Things like affordable housing, unemployment and hunger are inextricably linked to transportation. You might want to talk about bike lanes, but sometimes it’s important to first discuss neighborhood crime. Mobility is part of a more complex system, it’s not just about moving people and goods through a city. We’ll achieve little if we insist our employees and the people we serve only engage in a limited agenda.

9. Availability is not the same as access

You can put a bike share system in any neighborhood but it doesn’t matter if the people there don’t know how to ride.

10. Use your product

Whether you work in transit or bike share, you’ll never understand your customer’s experience if you’re not regularly experiencing the mode yourself.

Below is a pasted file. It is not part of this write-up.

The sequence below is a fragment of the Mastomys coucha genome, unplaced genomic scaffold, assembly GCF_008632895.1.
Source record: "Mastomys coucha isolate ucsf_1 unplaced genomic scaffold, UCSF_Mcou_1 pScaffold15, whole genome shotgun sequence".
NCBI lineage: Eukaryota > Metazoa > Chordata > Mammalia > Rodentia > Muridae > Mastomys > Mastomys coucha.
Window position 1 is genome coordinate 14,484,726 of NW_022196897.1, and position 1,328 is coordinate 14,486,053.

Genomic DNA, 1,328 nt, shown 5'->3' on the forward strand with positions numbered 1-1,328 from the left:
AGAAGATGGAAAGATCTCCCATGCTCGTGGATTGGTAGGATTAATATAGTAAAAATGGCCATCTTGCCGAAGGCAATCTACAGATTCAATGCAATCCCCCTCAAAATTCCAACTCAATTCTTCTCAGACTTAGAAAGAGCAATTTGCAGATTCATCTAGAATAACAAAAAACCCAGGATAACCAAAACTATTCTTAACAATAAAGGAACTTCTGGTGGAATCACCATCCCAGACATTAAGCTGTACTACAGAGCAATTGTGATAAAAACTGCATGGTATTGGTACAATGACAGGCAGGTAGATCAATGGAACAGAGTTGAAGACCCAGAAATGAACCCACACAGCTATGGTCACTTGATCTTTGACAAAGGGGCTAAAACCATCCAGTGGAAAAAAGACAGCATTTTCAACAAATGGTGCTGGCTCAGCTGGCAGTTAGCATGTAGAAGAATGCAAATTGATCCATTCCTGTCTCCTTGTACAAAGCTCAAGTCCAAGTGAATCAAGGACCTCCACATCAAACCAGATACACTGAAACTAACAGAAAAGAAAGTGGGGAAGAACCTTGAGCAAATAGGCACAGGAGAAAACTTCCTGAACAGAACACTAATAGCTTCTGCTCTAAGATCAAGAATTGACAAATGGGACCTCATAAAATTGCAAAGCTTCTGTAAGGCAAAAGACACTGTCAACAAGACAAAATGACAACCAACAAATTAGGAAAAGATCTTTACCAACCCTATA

11. Don’t operate in a silo

Agencies need to work together so that we have a holistic mobility lens—it’s not just about what’s good for one department, it’s about what’s good for our communities. As an organization, you will occasionally have to help folks understand how things benefit the greater good—while continually examining your definition of that good.

12. Leaders need to have courage

Be bold with your vision and buck the status quo, speaking up for all those who aren’t currently present. I love this quote from Hillsborough Area Regional Transit Authority CEO Adelee Le Grand: “You don’t need to be on a kamikaze mission all the time but if you’re sitting at the table, you need to have courage.”

13. Engage the youth